On Sunday, 103 retired Turkish admirals published a letter highlighting the need for the country to stay in the Montreux convention amid plans to build a huge canal on the edge of Istanbul, which would not be covered by the treaty. In addition, the letter spoke in favor of keeping the current constitution against the backdrop of President Recep Tayyip Erdogan’s calls for a new basic law.
The admirals also criticised the military top brass for alleged departure from the path outlined by Turkish founding father Mustafa Kemal Ataturk. On Monday, media reported that 10 of the retired admirals had been detained.
"If there is a coup attempt or a hint of it — certainly, we all will oppose it. Our party is ready to stand against any coup attempt. But Montreux is the issue of admirals, sailors. If they do not make statements on this topic, then who will? The imam of the Hagia Sophia Mosque? Those who speak about freedom of speech detain admirals, accusing them of an attempted coup for expressing their concern about the interests of our country," Muharrem Ince, the Homeland Movement leader and Erdogan’s key challenger in the 2018 election, wrote on Twitter.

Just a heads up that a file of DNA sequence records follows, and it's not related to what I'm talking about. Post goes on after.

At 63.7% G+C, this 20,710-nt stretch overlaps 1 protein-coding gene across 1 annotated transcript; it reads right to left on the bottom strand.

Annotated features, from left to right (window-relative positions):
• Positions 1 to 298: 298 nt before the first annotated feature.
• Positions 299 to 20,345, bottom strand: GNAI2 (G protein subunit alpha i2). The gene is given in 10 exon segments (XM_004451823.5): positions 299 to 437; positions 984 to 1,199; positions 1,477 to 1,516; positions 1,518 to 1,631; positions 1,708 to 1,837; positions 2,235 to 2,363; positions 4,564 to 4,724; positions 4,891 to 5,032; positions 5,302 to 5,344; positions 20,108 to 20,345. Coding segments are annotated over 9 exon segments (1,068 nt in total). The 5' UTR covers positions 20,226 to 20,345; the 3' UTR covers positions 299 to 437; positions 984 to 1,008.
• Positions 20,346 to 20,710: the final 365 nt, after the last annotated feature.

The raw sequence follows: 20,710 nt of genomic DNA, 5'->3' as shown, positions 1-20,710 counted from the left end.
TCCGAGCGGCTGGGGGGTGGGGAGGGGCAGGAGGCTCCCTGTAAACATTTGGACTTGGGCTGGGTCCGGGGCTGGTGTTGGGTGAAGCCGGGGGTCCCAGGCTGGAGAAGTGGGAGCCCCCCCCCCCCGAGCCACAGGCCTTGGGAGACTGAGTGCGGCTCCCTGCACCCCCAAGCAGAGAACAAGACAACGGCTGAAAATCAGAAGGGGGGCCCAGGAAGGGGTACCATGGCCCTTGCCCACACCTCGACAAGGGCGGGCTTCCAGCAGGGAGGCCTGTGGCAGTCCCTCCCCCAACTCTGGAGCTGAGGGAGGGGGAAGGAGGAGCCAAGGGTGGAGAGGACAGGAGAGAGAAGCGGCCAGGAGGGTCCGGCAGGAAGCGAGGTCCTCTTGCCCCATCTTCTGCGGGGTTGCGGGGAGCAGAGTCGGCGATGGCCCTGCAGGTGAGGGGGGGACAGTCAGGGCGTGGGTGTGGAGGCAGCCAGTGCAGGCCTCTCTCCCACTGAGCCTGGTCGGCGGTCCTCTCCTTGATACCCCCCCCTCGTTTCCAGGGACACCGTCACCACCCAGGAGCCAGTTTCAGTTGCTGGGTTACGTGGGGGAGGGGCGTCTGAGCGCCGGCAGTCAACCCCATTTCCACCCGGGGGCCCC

CHP deputy leader Engin Ozkoc described the detentions as a "shameful day for Turkey."
"We have seen these games before. Patriots will not bow their heads," Ozkoc tweeted.
Parliament speaker Mustafa Sentop, Vice President Fuat Oktay, Presidency Communications Director Fahrettin Altun, Erdogan spokesman Ibrahim Kalin and several ministers, meanwhile, have all condemned the admirals’ petition.
The Ankara prosecutor's office has launched a probe into the letter.
The Montreux Convention was adopted in 1936 and guarantees the freedom of passage through the straits for merchant ships of all countries, both in peacetime and in wartime. However, the rules of the passage of warships are different for the Black Sea states and others. For the warships of the non-Black Sea powers, the treaty envisages significant restrictions on class and duration of stay.
According to Foreign Minister Mevlut Cavusoglu, the Istanbul Canal project's aim is not for Turkey to abandon the convention.